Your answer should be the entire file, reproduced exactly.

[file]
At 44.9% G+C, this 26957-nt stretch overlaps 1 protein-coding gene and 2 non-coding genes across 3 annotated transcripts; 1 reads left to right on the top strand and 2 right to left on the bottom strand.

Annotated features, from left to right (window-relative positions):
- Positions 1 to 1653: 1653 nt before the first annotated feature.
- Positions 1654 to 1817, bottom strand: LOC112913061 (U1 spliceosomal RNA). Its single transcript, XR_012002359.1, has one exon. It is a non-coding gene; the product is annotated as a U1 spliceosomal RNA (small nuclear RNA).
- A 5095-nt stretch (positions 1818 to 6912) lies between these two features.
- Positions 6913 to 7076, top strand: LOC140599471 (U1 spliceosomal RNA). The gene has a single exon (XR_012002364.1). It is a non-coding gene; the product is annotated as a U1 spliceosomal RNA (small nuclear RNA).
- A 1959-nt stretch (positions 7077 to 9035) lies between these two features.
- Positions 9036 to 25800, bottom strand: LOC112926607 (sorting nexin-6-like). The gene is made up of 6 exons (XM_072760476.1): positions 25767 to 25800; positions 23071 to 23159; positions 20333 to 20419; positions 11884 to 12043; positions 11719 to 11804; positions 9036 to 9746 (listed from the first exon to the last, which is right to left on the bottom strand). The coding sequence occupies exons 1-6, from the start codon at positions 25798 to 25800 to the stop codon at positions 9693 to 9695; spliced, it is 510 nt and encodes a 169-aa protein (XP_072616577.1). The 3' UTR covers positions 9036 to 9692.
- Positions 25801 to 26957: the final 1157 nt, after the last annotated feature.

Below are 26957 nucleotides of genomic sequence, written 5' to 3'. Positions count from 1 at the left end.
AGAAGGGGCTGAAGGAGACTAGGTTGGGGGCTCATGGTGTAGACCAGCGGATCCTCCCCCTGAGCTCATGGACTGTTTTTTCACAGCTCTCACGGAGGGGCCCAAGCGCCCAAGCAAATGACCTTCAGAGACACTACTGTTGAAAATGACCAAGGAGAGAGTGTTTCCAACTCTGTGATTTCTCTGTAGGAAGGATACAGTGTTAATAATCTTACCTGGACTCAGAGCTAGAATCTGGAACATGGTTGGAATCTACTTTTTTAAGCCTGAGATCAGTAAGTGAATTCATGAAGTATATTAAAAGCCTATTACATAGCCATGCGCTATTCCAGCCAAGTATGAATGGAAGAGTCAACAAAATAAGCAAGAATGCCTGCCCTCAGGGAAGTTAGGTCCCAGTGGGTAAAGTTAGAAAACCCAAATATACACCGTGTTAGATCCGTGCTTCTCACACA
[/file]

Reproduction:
At 44.9% G+C, this 26957-nt stretch overlaps 1 protein-coding gene and 2 non-coding genes across 3 annotated transcripts; 1 reads left to right on the top strand and 2 right to left on the bottom strand.

Annotated features, from left to right (window-relative positions):
- Positions 1 to 1653: 1653 nt before the first annotated feature.
- Positions 1654 to 1817, bottom strand: LOC112913061 (U1 spliceosomal RNA). Its single transcript, XR_012002359.1, has one exon. It is a non-coding gene; the product is annotated as a U1 spliceosomal RNA (small nuclear RNA).
- A 5095-nt stretch (positions 1818 to 6912) lies between these two features.
- Positions 6913 to 7076, top strand: LOC140599471 (U1 spliceosomal RNA). The gene has a single exon (XR_012002364.1). It is a non-coding gene; the product is annotated as a U1 spliceosomal RNA (small nuclear RNA).
- A 1959-nt stretch (positions 7077 to 9035) lies between these two features.
- Positions 9036 to 25800, bottom strand: LOC112926607 (sorting nexin-6-like). The gene is made up of 6 exons (XM_072760476.1): positions 25767 to 25800; positions 23071 to 23159; positions 20333 to 20419; positions 11884 to 12043; positions 11719 to 11804; positions 9036 to 9746 (listed from the first exon to the last, which is right to left on the bottom strand). The coding sequence occupies exons 1-6, from the start codon at positions 25798 to 25800 to the stop codon at positions 9693 to 9695; spliced, it is 510 nt and encodes a 169-aa protein (XP_072616577.1). The 3' UTR covers positions 9036 to 9692.
- Positions 25801 to 26957: the final 1157 nt, after the last annotated feature.

Below are 26957 nucleotides of genomic sequence, written 5' to 3'. Positions count from 1 at the left end.
AGAAGGGGCTGAAGGAGACTAGGTTGGGGGCTCATGGTGTAGACCAGCGGATCCTCCCCCTGAGCTCATGGACTGTTTTTTCACAGCTCTCACGGAGGGGCCCAAGCGCCCAAGCAAATGACCTTCAGAGACACTACTGTTGAAAATGACCAAGGAGAGAGTGTTTCCAACTCTGTGATTTCTCTGTAGGAAGGATACAGTGTTAATAATCTTACCTGGACTCAGAGCTAGAATCTGGAACATGGTTGGAATCTACTTTTTTAAGCCTGAGATCAGTAAGTGAATTCATGAAGTATATTAAAAGCCTATTACATAGCCATGCGCTATTCCAGCCAAGTATGAATGGAAGAGTCAACAAAATAAGCAAGAATGCCTGCCCTCAGGGAAGTTAGGTCCCAGTGGGTAAAGTTAGAAAACCCAAATATACACCGTGTTAGATCCGTGCTTCTCACACA